In high school, I read My Michael, first published in 1968, and was enthralled by protagonist Hannah Gonen’s feverish, mad hallucinations, her alienation and vulnerability. I was carried away by the lyrical descriptions and impressed by Oz’s ability to write an entire novel from a female point of view (though 40 years later, in the introduction for the reissue of the book, Oz admitted he wouldn’t have dared to attempt that today). The first line in that novel remained one of the strongest and most evocative I’d ever read: “I am writing this because people I loved have died. I am writing this because when I was young I was full of the power of loving, and now that power of loving is dying. I don’t want to die.” (Translated from the Hebrew by Nicholas de Lange.)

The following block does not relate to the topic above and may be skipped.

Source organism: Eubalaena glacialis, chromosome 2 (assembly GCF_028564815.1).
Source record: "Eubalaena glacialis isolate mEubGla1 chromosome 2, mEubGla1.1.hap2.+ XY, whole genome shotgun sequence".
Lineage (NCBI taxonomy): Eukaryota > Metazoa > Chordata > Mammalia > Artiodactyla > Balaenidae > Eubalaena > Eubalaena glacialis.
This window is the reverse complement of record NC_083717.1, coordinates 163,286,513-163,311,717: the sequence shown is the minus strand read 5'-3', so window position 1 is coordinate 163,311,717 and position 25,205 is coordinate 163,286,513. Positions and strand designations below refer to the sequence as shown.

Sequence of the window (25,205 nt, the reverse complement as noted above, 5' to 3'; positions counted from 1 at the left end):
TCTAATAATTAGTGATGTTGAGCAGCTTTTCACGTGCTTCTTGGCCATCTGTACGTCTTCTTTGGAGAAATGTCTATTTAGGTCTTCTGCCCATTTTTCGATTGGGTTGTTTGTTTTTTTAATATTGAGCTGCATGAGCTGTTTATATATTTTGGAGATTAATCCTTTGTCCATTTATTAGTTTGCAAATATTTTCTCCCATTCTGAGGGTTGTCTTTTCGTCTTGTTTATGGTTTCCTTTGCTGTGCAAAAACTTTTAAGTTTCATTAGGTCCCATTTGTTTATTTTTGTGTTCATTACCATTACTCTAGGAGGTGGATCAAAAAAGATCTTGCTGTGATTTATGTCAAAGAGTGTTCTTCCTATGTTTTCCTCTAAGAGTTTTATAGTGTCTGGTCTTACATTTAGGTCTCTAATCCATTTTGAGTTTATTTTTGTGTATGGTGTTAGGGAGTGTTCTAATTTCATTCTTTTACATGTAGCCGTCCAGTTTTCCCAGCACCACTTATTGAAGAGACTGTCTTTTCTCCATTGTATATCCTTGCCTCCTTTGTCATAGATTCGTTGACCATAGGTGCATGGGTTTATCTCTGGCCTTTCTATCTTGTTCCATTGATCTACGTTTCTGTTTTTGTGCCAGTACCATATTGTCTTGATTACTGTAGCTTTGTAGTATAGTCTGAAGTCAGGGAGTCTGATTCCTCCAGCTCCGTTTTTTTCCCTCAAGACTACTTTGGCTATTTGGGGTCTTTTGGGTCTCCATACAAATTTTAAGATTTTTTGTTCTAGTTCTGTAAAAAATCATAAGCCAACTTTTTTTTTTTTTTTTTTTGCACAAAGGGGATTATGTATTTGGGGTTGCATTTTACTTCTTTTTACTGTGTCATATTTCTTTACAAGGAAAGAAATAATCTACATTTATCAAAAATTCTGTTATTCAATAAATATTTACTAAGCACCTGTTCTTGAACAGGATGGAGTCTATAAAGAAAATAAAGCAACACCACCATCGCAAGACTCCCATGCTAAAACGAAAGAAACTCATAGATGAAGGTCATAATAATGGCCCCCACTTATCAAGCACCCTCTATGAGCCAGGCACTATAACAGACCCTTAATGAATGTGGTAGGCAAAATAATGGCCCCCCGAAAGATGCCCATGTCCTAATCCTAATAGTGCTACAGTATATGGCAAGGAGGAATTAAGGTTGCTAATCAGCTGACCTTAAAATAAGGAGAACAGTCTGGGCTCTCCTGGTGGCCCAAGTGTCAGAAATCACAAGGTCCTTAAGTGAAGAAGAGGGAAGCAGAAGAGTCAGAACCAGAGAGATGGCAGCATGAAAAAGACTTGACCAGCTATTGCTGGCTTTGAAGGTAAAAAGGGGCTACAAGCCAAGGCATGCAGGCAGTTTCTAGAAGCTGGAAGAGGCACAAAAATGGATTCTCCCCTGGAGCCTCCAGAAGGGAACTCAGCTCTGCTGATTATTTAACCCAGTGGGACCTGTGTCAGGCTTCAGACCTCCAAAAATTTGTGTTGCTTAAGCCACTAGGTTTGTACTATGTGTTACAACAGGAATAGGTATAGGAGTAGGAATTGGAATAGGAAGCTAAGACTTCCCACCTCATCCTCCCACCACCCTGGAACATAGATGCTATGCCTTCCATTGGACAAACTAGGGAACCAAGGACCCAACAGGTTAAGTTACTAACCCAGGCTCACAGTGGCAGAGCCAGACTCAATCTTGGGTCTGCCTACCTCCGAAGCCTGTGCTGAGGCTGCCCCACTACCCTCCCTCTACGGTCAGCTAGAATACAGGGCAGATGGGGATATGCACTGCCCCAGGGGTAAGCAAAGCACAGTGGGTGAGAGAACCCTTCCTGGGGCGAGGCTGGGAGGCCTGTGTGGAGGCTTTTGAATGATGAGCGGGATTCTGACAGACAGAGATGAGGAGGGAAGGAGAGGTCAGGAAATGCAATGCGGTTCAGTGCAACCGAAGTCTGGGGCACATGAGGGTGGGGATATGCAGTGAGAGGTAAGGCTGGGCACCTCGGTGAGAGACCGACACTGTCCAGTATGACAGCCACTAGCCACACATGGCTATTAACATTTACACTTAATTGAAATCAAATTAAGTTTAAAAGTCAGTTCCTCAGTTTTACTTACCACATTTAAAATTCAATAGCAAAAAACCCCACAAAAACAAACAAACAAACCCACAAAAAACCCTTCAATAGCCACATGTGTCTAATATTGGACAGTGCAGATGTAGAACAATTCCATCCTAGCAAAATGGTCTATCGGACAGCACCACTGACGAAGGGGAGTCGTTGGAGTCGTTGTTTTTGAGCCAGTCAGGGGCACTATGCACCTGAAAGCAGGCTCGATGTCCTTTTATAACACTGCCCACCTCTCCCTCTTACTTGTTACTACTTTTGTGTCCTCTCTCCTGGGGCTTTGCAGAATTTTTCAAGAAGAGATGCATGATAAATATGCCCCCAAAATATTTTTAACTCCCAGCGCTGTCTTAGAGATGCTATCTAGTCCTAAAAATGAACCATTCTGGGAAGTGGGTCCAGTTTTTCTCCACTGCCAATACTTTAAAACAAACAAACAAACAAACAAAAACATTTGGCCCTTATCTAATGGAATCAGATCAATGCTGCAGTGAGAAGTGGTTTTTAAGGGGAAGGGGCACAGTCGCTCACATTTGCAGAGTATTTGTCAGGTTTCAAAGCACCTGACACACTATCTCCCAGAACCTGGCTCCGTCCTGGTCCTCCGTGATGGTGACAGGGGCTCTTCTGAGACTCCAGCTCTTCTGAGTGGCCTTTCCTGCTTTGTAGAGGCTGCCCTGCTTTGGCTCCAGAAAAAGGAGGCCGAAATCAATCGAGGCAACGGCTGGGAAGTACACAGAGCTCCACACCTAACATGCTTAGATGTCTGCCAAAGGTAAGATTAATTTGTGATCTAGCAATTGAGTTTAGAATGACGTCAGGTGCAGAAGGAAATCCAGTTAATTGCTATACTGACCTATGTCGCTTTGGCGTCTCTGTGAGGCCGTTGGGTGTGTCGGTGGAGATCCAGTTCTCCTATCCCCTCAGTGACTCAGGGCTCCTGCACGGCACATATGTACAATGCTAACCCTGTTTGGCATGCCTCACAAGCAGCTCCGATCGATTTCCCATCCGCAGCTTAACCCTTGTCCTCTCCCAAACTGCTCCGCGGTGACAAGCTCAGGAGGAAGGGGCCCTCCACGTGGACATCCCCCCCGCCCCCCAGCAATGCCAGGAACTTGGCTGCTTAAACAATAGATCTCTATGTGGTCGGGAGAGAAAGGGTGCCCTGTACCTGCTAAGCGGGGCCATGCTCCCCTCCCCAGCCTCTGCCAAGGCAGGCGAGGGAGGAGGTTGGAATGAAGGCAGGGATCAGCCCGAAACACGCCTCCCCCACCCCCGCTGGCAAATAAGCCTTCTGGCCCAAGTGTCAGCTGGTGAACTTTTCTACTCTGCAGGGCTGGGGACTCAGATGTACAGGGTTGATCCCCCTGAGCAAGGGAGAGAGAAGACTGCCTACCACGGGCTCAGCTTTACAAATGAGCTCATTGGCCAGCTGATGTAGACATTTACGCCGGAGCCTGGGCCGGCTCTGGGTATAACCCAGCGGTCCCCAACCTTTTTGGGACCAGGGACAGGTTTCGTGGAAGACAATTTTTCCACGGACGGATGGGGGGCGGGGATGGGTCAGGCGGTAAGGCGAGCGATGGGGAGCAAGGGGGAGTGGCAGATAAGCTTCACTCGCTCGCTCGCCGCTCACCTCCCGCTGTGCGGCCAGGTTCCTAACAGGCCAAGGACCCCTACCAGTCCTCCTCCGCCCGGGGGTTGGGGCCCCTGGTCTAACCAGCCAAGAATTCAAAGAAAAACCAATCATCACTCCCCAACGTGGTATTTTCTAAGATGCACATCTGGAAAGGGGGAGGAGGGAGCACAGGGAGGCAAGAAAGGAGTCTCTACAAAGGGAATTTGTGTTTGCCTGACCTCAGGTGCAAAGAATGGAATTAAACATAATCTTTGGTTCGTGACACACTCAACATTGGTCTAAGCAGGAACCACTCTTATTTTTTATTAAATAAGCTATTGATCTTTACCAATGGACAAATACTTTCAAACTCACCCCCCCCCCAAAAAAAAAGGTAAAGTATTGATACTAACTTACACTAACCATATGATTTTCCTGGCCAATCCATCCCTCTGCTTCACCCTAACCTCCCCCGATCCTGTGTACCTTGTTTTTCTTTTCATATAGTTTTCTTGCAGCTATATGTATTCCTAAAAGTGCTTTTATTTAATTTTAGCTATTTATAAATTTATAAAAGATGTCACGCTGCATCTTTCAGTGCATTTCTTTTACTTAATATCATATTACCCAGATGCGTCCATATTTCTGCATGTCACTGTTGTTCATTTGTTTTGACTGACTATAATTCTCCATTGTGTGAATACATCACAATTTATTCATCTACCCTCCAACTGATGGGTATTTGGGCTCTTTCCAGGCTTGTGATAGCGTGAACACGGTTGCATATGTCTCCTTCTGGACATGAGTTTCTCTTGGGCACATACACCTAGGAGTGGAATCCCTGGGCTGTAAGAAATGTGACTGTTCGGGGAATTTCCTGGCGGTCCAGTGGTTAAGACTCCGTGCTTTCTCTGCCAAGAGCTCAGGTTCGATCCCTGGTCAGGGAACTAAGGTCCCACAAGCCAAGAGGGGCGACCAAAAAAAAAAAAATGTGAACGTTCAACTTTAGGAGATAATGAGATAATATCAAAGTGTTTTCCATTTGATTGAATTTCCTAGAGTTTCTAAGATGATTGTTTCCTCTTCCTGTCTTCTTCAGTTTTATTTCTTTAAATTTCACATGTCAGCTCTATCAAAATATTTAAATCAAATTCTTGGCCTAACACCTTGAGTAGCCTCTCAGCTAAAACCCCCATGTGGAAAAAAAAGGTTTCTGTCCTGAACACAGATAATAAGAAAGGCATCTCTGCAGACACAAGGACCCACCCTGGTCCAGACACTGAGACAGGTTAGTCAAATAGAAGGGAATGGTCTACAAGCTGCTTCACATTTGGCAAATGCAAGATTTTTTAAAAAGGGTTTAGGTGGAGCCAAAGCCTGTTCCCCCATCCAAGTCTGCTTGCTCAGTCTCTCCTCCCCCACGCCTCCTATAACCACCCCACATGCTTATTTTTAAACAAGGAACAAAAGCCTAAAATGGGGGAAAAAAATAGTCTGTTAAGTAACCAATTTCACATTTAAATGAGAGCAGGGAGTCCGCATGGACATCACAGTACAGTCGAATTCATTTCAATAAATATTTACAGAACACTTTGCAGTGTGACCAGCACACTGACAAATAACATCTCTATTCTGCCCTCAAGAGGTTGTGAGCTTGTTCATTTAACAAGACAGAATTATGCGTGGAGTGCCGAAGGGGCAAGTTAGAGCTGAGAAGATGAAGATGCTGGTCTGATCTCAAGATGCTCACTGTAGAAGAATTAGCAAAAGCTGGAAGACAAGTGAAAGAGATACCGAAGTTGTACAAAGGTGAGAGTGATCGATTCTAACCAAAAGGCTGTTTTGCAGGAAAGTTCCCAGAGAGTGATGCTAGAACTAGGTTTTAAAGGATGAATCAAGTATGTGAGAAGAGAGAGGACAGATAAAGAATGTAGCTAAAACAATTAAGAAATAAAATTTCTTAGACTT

The more I learned about Oz, the more I admired him. There were his unapologetically left-wing politics—he was long an advocate of the two-state solution—which, as a young woman just developing her own political worldviews, I found inspirational. I discovered that he lived in the southern desert city of Arad—how exotic!—that he was blue-eyed and devastatingly handsome. At 17, when I visited Arad for the first time, I walked the dusty streets he had walked in, breathed in the dry desert air, and dreamed about running into him.

Oz’s books travelled with me when I, as a young adult, moved to a kibbutz with a gentle, blue-eyed boyfriend. (A coincidence?) And, years later, when I migrated to Vancouver, Canada, I scoured the city’s bookstores for translations of Oz’s books for my then-boyfriend. It was a means of introducing him, I thought, to the place I had come from.